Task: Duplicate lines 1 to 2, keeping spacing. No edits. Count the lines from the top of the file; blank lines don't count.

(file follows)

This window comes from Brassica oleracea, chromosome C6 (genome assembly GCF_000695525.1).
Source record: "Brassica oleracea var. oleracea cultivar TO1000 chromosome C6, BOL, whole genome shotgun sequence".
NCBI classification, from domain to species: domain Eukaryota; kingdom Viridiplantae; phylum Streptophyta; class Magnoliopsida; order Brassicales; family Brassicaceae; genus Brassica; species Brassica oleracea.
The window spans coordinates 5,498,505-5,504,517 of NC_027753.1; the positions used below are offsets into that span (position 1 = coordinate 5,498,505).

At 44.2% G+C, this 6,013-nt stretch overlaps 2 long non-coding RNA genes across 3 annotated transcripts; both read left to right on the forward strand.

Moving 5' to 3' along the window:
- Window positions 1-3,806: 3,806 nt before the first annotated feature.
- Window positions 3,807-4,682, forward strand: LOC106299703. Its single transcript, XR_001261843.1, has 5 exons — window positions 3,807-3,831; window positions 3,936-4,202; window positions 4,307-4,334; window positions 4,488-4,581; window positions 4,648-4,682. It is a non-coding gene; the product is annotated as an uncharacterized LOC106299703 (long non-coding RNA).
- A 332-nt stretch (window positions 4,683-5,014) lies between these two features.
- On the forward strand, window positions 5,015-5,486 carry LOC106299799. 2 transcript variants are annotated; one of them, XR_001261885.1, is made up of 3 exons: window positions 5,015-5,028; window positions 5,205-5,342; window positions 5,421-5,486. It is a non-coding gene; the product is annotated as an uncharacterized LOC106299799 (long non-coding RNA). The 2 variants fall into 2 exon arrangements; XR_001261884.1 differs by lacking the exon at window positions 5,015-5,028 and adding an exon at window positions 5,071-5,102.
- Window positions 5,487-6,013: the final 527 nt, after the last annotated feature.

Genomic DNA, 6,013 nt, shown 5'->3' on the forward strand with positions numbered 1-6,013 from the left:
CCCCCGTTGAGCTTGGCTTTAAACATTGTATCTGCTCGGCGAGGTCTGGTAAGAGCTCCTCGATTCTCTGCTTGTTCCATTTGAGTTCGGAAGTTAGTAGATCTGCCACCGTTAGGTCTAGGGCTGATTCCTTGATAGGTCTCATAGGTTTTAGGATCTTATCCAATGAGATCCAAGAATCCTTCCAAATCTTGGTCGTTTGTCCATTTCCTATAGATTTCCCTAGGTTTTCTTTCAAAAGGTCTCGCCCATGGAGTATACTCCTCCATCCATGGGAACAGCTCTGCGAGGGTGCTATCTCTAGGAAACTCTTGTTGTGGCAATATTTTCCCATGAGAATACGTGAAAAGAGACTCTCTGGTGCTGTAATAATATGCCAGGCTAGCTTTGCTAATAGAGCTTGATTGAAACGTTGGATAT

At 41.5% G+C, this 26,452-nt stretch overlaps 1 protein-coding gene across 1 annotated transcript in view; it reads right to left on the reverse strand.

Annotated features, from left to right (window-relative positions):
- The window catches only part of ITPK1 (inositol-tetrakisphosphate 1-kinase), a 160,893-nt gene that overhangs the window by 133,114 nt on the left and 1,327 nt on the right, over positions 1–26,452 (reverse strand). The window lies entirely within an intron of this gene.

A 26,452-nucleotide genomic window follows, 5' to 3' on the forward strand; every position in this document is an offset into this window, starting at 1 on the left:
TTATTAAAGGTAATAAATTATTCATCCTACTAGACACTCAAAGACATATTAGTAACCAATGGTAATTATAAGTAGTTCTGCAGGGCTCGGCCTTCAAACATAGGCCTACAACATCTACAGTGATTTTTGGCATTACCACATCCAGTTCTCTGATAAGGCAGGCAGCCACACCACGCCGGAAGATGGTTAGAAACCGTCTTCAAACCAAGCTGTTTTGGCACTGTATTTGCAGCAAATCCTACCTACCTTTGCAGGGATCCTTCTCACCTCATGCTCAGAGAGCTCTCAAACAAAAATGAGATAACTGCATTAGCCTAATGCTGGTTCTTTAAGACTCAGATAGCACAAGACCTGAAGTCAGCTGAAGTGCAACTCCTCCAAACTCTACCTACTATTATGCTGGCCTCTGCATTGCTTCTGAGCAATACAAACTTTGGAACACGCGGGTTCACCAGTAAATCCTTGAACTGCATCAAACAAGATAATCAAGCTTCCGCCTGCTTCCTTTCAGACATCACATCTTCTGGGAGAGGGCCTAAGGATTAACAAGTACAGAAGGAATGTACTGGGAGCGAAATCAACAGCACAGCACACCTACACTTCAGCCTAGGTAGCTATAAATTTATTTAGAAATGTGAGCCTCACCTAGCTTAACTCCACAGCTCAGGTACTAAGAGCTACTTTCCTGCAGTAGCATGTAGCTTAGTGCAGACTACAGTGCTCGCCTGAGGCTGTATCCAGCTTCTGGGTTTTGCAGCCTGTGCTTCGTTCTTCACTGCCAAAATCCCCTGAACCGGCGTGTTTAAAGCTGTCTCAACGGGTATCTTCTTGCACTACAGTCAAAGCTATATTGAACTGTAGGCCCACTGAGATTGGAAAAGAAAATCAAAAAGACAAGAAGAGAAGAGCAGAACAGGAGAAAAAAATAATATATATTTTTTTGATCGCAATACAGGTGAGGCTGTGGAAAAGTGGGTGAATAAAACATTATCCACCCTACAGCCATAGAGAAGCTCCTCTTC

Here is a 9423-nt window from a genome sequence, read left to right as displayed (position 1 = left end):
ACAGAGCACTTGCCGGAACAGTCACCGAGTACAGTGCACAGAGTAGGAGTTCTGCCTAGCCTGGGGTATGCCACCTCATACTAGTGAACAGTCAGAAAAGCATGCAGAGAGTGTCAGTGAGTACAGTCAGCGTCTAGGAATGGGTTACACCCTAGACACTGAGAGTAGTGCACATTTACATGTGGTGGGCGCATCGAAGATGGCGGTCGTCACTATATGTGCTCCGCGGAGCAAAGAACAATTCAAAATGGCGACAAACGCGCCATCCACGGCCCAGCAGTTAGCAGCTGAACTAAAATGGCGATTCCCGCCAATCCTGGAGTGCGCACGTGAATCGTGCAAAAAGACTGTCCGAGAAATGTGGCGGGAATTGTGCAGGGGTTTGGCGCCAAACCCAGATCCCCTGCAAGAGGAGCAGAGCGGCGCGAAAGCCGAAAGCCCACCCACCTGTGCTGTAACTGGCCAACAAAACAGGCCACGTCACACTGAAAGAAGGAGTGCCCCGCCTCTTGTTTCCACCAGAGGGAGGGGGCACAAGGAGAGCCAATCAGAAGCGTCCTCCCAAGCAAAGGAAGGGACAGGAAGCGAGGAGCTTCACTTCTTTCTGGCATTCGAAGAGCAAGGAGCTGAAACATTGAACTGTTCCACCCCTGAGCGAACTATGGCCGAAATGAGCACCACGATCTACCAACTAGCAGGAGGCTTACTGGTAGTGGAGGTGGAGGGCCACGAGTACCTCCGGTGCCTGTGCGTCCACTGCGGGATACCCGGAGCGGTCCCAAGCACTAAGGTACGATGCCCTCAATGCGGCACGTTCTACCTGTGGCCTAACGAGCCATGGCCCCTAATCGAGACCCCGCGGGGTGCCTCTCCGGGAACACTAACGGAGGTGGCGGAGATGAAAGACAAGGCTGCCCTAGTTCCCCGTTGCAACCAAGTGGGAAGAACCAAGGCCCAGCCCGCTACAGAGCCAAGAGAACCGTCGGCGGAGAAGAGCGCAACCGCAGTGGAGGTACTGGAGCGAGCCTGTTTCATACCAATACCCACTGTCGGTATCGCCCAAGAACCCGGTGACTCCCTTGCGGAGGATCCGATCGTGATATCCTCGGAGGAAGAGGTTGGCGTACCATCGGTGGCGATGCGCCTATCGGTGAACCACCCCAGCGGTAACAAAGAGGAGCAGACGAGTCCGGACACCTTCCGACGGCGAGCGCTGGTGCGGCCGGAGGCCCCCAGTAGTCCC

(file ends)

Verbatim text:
This window comes from Brassica oleracea, chromosome C6 (genome assembly GCF_000695525.1).
Source record: "Brassica oleracea var. oleracea cultivar TO1000 chromosome C6, BOL, whole genome shotgun sequence".